Previous research has shown that plantar fascia and Achilles tendon thickness is increased in diabetes. The aims of present study were to assess whether tendon changes can occur in the early stages of the disease and to evaluate the extent of the influence of body mass index (BMI). The study population included 51 recent-onset type II diabetic subjects, who were free from diabetic complications, divided according to BMI into three groups (normal weight, overweight, and obese). Eighteen non-diabetic, normal-weight subjects served as controls. Plantar fascia and Achilles tendon thickness was measured by means of sonography. The groups were well balanced for age and sex. In all the diabetic subjects, plantar fascia and Achilles tendon thickness was increased compared to the controls (p<0.001, p=0.01, p=0.003, respectively). A significant relationship was found between plantar fascia thickness and BMI values (r=0.749, p<0.0001), while the correlation between BMI and Achilles tendon was weaker (r=0.399, p=0.004). This study shows that plantar fascia and Achilles tendon thickness is increased in the early stages of type II diabetes and that BMI is related more to plantar fascia than Achilles tendon thickness. Further longitudinal studies are needed to evaluate whether these early changes can overload the metatarsal heads and increase the stress transmitted to plantar soft tissues, thus representing an additional risk factor for foot ulcer development

Achilles tendon and plantar fascia in recently diagnosed type II diabetes: role of body mass index

ABATE, MICHELE
;
SCHIAVONE, Cosima;DI CARLO, LUIGI;SALINI, VINCENZO
2012-01-01

Abstract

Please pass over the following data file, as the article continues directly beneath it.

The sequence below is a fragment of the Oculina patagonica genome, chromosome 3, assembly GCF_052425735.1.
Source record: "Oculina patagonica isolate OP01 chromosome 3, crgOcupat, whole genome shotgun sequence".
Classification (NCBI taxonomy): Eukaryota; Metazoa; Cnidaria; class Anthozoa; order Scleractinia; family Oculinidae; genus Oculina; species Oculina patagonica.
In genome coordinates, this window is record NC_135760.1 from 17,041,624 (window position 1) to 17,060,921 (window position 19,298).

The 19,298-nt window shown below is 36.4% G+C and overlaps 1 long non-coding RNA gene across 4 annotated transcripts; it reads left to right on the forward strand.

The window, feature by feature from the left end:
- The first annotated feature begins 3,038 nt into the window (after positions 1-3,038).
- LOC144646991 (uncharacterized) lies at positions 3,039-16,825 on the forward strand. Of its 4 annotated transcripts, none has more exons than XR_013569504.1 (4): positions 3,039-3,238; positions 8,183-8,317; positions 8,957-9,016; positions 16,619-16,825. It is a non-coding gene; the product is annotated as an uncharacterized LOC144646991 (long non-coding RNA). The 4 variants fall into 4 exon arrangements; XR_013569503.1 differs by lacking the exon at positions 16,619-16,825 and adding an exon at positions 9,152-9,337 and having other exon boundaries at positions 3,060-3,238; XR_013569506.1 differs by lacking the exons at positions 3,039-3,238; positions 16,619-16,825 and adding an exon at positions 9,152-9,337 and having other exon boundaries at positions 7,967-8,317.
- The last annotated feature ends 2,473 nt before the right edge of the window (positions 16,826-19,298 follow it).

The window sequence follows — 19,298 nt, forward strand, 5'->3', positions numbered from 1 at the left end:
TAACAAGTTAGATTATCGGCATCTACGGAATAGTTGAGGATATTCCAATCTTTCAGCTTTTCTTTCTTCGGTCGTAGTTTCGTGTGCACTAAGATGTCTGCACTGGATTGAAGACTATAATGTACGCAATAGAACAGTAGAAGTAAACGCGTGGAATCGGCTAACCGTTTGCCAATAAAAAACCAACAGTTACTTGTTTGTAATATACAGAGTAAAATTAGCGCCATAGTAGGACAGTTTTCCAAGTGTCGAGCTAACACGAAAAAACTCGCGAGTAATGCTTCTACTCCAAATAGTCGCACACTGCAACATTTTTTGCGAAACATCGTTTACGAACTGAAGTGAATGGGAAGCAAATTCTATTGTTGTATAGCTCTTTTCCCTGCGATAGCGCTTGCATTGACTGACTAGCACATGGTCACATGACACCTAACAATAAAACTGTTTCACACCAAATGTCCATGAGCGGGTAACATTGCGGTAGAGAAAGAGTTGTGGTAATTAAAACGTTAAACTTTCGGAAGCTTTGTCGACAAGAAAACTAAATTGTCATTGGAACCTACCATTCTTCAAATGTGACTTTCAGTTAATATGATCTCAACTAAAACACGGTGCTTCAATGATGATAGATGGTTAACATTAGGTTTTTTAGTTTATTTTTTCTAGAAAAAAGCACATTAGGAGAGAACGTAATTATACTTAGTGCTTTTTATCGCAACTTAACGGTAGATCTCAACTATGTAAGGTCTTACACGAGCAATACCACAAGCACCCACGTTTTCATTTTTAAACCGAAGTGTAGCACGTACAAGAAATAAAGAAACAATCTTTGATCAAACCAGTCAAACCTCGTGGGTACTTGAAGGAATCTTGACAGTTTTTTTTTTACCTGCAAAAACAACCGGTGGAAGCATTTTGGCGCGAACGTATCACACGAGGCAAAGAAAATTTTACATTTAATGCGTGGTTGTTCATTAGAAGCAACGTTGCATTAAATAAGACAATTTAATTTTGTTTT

Previous research has shown that plantar fascia and Achilles tendon thickness is increased in diabetes. The aims of present study were to assess whether tendon changes can occur in the early stages of the disease and to evaluate the extent of the influence of body mass index (BMI). The study population included 51 recent-onset type II diabetic subjects, who were free from diabetic complications, divided according to BMI into three groups (normal weight, overweight, and obese). Eighteen non-diabetic, normal-weight subjects served as controls. Plantar fascia and Achilles tendon thickness was measured by means of sonography. The groups were well balanced for age and sex. In all the diabetic subjects, plantar fascia and Achilles tendon thickness was increased compared to the controls (p<0.001, p=0.01, p=0.003, respectively). A significant relationship was found between plantar fascia thickness and BMI values (r=0.749, p<0.0001), while the correlation between BMI and Achilles tendon was weaker (r=0.399, p=0.004). This study shows that plantar fascia and Achilles tendon thickness is increased in the early stages of type II diabetes and that BMI is related more to plantar fascia than Achilles tendon thickness. Further longitudinal studies are needed to evaluate whether these early changes can overload the metatarsal heads and increase the stress transmitted to plantar soft tissues, thus representing an additional risk factor for foot ulcer development
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